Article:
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difference between "data" and "audio" cd-r discs

Discussion in 'CD-R(W) Media' started by timcupery, Aug 22, 2003.

  1. timcupery

    timcupery Member

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    I searched all over the site on this one, but didn't find this specific question addressed. I see some cd-r discs sold as "data" discs, and others for "audio". In my experience, data cd-r discs usually play fine when burned in audio cd format.

    I've seen reference to those categories in these forums, but haven't seen an explanation of what the difference is. I assume that it has something to do with Red Book and/or Orange Book conventions. Any enlightenment that can be provided on this issue is appreciated. Thanks.
     
  2. kidmd

    kidmd Guest

    Audio cd's have an identification marker that is embedded onto the disk that can be recognised by consumer cd recorders. These recorders will not make a copy of copy. This applies only to "stereo equipment" cd recorders, not to computer cd burners, which by and large treat audio and data cds the same.
     
  3. Praetor

    Praetor Moderator Staff Member

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    "Data" CDRs can be burned as whatevee you want be it Data, Audio, VCD, SVCD, blah blah blah. "Audio" CDRs on the otherhand can only be burned as Audio. Perhaps there is a quality improvement when compared to "Data"-Audio cds but i dont know.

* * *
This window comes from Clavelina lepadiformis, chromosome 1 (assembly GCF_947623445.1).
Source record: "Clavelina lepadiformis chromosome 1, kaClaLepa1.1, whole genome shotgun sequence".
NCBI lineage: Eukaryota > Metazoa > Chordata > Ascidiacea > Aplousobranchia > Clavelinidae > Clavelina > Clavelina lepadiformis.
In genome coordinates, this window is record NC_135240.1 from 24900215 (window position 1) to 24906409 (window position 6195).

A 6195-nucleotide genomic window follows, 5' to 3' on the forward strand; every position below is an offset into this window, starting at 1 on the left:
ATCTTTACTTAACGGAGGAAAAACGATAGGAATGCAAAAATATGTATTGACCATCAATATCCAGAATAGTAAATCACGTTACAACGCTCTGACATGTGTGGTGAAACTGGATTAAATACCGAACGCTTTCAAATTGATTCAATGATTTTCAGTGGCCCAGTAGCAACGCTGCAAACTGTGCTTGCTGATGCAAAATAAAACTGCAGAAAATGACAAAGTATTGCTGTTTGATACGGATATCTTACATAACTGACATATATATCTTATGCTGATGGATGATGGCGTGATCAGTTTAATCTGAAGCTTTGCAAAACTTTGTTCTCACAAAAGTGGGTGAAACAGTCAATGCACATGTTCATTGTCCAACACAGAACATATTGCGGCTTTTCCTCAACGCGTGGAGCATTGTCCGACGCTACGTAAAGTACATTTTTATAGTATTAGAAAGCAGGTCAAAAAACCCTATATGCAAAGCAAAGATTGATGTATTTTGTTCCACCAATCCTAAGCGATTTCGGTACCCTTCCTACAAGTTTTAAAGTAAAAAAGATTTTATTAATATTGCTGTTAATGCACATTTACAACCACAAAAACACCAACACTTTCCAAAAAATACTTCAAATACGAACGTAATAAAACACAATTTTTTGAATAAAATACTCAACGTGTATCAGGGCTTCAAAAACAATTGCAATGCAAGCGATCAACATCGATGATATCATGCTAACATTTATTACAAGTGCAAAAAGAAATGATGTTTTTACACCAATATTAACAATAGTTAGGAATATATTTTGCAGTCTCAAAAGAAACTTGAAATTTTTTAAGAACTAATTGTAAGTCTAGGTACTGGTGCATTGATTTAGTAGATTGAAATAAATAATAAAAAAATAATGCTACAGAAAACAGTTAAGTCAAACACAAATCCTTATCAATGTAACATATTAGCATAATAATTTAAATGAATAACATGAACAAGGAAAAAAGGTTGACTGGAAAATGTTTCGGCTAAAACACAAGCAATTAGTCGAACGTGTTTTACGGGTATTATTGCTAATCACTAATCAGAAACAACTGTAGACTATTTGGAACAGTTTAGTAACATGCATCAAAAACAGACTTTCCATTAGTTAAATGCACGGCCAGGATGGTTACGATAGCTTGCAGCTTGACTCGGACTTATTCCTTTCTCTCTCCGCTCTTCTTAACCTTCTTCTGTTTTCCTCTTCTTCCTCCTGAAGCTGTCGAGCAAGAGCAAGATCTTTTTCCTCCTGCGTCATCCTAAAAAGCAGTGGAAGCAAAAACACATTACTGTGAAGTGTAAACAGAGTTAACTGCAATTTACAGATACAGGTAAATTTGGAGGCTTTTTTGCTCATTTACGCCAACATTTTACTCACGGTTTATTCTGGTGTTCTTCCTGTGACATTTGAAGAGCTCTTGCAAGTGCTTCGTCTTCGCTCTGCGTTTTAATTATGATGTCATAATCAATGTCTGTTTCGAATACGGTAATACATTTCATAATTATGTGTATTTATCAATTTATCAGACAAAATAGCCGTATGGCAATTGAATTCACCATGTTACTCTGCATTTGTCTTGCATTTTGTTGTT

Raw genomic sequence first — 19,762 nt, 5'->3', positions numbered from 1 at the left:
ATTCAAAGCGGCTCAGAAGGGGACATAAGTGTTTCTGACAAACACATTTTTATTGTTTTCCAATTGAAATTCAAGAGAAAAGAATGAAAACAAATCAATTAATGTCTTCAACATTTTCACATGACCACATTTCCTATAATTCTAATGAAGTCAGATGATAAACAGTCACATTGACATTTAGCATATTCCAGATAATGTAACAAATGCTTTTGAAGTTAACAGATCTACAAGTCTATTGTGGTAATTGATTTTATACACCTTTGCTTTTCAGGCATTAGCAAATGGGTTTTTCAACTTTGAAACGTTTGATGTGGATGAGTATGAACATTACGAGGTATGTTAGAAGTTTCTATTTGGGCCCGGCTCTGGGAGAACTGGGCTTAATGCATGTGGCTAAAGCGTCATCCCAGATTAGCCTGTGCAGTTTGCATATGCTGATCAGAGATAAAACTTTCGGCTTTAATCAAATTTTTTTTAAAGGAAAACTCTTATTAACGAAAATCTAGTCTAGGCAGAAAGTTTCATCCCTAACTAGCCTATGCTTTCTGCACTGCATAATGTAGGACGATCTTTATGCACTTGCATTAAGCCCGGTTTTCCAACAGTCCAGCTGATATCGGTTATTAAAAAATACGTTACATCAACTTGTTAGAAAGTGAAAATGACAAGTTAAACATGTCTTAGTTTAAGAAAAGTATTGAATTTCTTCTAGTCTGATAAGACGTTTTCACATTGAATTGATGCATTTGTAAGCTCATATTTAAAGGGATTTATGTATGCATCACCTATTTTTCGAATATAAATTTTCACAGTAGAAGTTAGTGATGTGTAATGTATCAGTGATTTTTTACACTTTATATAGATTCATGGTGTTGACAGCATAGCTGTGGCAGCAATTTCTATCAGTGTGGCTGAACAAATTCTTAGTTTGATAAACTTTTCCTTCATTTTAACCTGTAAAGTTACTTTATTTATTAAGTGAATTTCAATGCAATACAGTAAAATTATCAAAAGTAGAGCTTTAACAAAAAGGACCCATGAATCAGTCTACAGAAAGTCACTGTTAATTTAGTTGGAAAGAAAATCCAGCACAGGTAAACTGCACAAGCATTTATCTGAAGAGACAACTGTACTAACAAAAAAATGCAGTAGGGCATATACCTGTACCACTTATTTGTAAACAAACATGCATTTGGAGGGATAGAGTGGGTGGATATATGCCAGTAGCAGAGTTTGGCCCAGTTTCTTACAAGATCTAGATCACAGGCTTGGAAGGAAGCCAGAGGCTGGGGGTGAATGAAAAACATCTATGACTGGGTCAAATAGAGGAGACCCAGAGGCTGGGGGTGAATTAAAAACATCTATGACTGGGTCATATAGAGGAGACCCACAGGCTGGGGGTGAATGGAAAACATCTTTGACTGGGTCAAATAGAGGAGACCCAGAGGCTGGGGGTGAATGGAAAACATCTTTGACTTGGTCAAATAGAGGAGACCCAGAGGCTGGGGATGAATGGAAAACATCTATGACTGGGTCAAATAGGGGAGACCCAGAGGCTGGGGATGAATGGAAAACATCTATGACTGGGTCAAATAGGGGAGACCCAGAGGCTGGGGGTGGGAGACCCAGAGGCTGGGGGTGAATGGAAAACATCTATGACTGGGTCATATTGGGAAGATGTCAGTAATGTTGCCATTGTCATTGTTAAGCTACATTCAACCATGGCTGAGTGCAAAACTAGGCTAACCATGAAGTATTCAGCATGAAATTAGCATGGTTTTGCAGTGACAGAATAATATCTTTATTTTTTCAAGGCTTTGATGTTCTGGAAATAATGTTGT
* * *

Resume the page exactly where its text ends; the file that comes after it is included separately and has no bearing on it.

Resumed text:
4. kidmd

    kidmd Guest

    Praetor I am not sure what equipment you are using , but I have no problem burning data or video onto "Audio" CDRs.
     
  5. timcupery

    timcupery Member

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    I'd cast my experience in with kidmd - the only difference I've been able to discern with cd-r discs whose packages are labeled "data" is just that - the label. I need to check more carefully on the orange book vs. red book convention - there may be something there. But I've always been able to burn any data discs (mp3 files mostly) onto "audio" cd-r discs, no problem.
     
  6. Praetor

    Praetor Moderator Staff Member

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    Well I'm using an ASUS522452A 1.35 burner. The experience goes the same for other burners I've used. Of course I dont use "audio" media much, so far only TDK and I think it was Kodak... could have been Sony.... but those were audio only.